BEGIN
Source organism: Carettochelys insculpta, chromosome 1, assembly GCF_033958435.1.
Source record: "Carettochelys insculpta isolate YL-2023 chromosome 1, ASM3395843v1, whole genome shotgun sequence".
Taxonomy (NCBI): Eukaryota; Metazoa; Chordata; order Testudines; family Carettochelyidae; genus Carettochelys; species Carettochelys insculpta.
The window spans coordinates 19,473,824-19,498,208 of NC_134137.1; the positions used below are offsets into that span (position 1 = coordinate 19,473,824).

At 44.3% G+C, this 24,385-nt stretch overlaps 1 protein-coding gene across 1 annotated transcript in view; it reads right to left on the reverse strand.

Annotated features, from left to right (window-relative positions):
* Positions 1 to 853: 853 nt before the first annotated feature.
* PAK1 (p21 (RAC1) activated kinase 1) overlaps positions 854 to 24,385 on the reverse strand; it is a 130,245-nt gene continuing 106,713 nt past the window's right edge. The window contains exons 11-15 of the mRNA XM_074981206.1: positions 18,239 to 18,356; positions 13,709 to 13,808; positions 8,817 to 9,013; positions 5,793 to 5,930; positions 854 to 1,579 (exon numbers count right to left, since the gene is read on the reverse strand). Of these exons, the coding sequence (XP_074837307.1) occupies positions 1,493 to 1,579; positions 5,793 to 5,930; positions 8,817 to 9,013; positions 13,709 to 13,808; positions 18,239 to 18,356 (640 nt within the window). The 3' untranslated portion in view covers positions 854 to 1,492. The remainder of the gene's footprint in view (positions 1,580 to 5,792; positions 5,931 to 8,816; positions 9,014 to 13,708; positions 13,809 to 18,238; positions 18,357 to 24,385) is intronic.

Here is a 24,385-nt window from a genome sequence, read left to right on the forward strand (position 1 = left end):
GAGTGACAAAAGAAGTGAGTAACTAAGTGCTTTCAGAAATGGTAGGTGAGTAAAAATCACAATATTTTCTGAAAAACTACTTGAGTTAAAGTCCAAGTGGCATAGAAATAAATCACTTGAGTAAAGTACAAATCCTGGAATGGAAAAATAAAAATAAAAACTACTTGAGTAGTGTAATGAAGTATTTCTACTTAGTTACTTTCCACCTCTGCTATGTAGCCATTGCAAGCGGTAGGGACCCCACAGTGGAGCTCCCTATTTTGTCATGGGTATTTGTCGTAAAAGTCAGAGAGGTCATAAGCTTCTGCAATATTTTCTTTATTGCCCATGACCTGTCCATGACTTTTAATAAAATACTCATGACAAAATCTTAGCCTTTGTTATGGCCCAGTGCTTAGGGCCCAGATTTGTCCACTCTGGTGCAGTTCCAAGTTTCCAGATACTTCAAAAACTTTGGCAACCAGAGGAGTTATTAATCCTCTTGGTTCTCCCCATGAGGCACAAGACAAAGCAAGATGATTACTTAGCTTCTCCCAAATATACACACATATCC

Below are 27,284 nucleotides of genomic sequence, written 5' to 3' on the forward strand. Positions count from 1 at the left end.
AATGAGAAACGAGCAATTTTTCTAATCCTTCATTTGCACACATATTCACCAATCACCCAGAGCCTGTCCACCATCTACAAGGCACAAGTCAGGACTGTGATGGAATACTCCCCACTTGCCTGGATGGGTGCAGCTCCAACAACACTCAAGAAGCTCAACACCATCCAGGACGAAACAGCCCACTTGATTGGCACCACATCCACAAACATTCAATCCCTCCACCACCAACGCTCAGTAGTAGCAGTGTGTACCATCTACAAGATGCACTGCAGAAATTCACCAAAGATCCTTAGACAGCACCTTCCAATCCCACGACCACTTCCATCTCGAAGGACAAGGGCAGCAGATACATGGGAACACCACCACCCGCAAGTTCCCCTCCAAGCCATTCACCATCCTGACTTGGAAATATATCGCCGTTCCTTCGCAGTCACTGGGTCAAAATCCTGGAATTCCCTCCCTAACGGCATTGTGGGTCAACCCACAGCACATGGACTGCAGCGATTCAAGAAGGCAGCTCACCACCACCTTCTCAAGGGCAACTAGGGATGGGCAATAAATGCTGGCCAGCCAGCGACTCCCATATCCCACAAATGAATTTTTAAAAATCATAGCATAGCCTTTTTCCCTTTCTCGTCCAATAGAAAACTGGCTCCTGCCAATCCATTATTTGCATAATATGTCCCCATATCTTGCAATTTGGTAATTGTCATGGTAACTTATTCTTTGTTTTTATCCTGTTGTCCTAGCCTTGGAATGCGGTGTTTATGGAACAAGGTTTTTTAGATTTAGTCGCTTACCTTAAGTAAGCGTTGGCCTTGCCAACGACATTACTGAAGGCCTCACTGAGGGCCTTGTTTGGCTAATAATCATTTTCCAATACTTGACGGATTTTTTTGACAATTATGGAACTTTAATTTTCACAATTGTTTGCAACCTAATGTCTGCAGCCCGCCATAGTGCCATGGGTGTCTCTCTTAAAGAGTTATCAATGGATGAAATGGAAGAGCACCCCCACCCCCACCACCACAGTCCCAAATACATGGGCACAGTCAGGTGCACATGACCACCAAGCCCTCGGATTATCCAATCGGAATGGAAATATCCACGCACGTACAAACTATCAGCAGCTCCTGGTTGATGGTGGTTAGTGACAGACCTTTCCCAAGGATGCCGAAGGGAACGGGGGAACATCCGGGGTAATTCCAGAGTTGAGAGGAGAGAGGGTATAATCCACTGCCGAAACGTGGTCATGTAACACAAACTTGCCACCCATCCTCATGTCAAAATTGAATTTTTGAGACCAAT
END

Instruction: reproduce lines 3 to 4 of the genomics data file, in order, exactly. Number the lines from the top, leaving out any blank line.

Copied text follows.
Taxonomy (NCBI): Eukaryota; Metazoa; Chordata; order Testudines; family Carettochelyidae; genus Carettochelys; species Carettochelys insculpta.
The window spans coordinates 19,473,824-19,498,208 of NC_134137.1; the positions used below are offsets into that span (position 1 = coordinate 19,473,824).